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NetLogo Models Library: 
If you download the NetLogo application, this model is included. (You can also run this model in your browser, but we don't recommend it; details here.) 
Helge von Koch was a Swedish mathematician who, in 1904, introduced what is now called the Koch curve. This curve contains no straight lines which are smooth in the sense that we could see them as a carefully bent line. Rather this curve has much of the complexity which we could see in a natural coastline: folds within folds within folds and so on.
Koch's motivation for finding this curve was to provide another example for the discovery made by the German mathematician Karl Weierstrass, who in 1872 had precipitated a minor crisis in mathematics. He had described a curve that could not be differentiated (did not have a tangent) at any of its points. The ability to differentiate is central to differential calculus and for a long time it was assumed that curves have tangent lines almost everywhere.
Here is a simple geometric construction of the Koch curve. Begin with a straight line. This initial object is also called the "initiator." Partition it into three equal parts. Then replace the middle third by an equilateral triangle and take away its base. This completes the basic construction step. A reduction of this figure, made of four parts, will be used in the following stages. It is called the "generator." Thus, we now repeat, taking each of the resulting line segments and partitioning them into three equal parts, and so on. The figure below illustrates this iterative process.
```text ____________ Step 0: "Initiator"
/\
/ \
/ \
/ \
/ ______ Step 1: "Generator"
/\
__/ \__
\ /
/ \
/_/ __/_ Step 2 ```
Selfsimilarity is built into the construction process. Each part of the four parts in the kth step is again a version scaled down by the factor of 3 of the entire curve in the previous (k1)st step.
Let us now discuss the length of the Koch curve. After the first iteration we have a curve which is made of four line segments of the same length, after the second iteration we will have each of the four segments broken into four more segments i.e. sixteen segments and so on. After each iteration we increase the number of segments by the factor of four. If we denote the number of segments after ksteps by S(k) then mathematically:
> S(k) = 4<sup>k</sup>
Now if the initial segment had length L the length of each of the four segments obtained after the first stage would be L/3. After the second step the length of each of the sixteen segments is (L/3)/3 or L/9. Denoting the length of each segment during the kth iteration by L(k) we may write:
> L(k) = L / (3<sup>k</sup>)
Multiplying the number of segments by the length of each segment we get the following expression for the length of the Koch curve after k steps of construction:
> L * (4/3)<sup>k</sup>
Clearly the length grows exponentially with the number of iterations so in fact the length of the entire Koch curve is infinite as is the arc length between any of its two points. It therefore might come as a surprise that the area enclosed by the Koch curve is finite; the proof of this we leave as an exercise for the reader.
Reset the program by pushing the SETUP button. This will clear the world, create the initiator and initialize the globals. Press repeatedly on the STEP button. Each time you press this button the construction algorithm is iterated and you will see successive approximations of the Koch curve.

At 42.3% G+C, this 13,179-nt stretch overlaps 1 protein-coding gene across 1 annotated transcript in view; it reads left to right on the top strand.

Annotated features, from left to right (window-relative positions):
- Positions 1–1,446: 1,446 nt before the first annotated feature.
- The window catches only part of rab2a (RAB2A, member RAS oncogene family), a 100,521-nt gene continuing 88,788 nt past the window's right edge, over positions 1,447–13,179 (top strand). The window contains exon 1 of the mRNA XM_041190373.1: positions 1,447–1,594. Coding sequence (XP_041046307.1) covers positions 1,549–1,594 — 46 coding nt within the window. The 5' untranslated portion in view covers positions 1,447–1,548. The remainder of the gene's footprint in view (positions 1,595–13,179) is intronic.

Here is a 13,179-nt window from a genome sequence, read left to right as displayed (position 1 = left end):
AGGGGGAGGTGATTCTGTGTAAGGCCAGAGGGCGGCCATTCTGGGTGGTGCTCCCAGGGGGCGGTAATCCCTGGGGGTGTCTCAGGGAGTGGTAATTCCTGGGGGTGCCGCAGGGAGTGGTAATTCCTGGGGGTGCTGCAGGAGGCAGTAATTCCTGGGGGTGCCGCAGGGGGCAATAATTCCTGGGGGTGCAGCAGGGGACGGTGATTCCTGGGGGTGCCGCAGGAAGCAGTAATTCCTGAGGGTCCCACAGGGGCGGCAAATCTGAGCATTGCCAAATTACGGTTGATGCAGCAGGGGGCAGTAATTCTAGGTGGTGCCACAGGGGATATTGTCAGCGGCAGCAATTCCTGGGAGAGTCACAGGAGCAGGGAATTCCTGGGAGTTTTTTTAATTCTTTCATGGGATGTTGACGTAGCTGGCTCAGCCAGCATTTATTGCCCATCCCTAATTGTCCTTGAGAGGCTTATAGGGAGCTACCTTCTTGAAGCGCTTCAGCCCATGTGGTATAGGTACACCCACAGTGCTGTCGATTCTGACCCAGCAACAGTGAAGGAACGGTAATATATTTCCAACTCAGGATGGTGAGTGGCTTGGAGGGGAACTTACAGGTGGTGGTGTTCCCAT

What happens to the total length of the curve as the iteration progresses?
Try running the model through several iterations. Can you see how the recursive design is changing from one iteration to another? Note that each successive iteration takes longer to compute. Depending on the speed of your machine, highnumbered iterations could take a long time!
You can combine three copies of the Koch curve to form a closed curve called the Koch snowflake. Try to write a program that draws this curve.
Can you think of other initiators and generators? Try and implement a few. Can you characterize which initiators and generators lead to "interesting shapes"?
Notice how the curves are made out of many turtles, all following the same rules. Also, take note of the use of the hatch
command to create all of the turtles by repeated "cloning" from a single seed turtle.
The model looks like it uses links, but it doesn't. To make circles and lines, it just uses a special turtle shape (a circle with a line sticking out of it).
If you mention this model or the NetLogo software in a publication, we ask that you include the citations below.
For the model itself:
Please cite the NetLogo software as:
Copyright 1998 Uri Wilensky.
This work is licensed under the Creative Commons AttributionNonCommercialShareAlike 3.0 License. To view a copy of this license, visit https://creativecommons.org/licenses/byncsa/3.0/ or send a letter to Creative Commons, 559 Nathan Abbott Way, Stanford, California 94305, USA.
Commercial licenses are also available. To inquire about commercial licenses, please contact Uri Wilensky at uri@northwestern.edu.
This model was created as part of the project: CONNECTED MATHEMATICS: MAKING SENSE OF COMPLEX PHENOMENA THROUGH BUILDING OBJECTBASED PARALLEL MODELS (OBPML). The project gratefully acknowledges the support of the National Science Foundation (Applications of Advanced Technologies Program)  grant numbers RED #9552950 and REC #9632612.
This model was converted to NetLogo as part of the projects: PARTICIPATORY SIMULATIONS: NETWORKBASED DESIGN FOR SYSTEMS LEARNING IN CLASSROOMS and/or INTEGRATED SIMULATION AND MODELING ENVIRONMENT. The project gratefully acknowledges the support of the National Science Foundation (REPP & ROLE programs)  grant numbers REC #9814682 and REC0126227. Converted from StarLogoT to NetLogo, 2002.
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